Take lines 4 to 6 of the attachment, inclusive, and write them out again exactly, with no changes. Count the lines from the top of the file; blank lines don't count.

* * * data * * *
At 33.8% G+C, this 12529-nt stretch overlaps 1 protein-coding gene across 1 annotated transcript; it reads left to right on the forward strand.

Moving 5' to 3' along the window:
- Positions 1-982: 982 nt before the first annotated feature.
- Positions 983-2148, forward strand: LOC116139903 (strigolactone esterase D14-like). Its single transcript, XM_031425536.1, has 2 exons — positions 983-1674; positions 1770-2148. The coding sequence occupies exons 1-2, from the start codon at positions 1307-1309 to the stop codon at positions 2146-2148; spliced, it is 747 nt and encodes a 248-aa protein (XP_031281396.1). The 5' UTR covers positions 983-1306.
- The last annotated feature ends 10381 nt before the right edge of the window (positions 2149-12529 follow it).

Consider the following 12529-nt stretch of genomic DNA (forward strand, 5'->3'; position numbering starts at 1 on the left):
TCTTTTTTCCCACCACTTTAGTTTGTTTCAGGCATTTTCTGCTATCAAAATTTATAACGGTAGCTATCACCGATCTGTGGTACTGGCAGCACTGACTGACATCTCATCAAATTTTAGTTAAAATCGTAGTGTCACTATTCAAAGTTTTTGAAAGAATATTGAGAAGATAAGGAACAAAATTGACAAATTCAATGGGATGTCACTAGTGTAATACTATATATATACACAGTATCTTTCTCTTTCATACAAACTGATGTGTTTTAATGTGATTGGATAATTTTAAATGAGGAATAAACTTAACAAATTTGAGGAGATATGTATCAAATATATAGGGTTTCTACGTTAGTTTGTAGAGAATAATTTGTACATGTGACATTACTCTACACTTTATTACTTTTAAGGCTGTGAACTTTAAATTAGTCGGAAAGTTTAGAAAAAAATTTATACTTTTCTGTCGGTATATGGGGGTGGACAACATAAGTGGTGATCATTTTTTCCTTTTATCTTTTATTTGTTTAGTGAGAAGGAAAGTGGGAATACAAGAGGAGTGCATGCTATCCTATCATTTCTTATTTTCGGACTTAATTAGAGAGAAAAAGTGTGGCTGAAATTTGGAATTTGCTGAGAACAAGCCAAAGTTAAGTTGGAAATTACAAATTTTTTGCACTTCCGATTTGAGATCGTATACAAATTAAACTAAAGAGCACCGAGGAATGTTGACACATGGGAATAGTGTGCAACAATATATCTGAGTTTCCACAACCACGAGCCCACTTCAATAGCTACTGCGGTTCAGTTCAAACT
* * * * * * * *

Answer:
- Positions 983-2148, forward strand: LOC116139903 (strigolactone esterase D14-like). Its single transcript, XM_031425536.1, has 2 exons — positions 983-1674; positions 1770-2148. The coding sequence occupies exons 1-2, from the start codon at positions 1307-1309 to the stop codon at positions 2146-2148; spliced, it is 747 nt and encodes a 248-aa protein (XP_031281396.1). The 5' UTR covers positions 983-1306.
- The last annotated feature ends 10381 nt before the right edge of the window (positions 2149-12529 follow it).

Consider the following 12529-nt stretch of genomic DNA (forward strand, 5'->3'; position numbering starts at 1 on the left):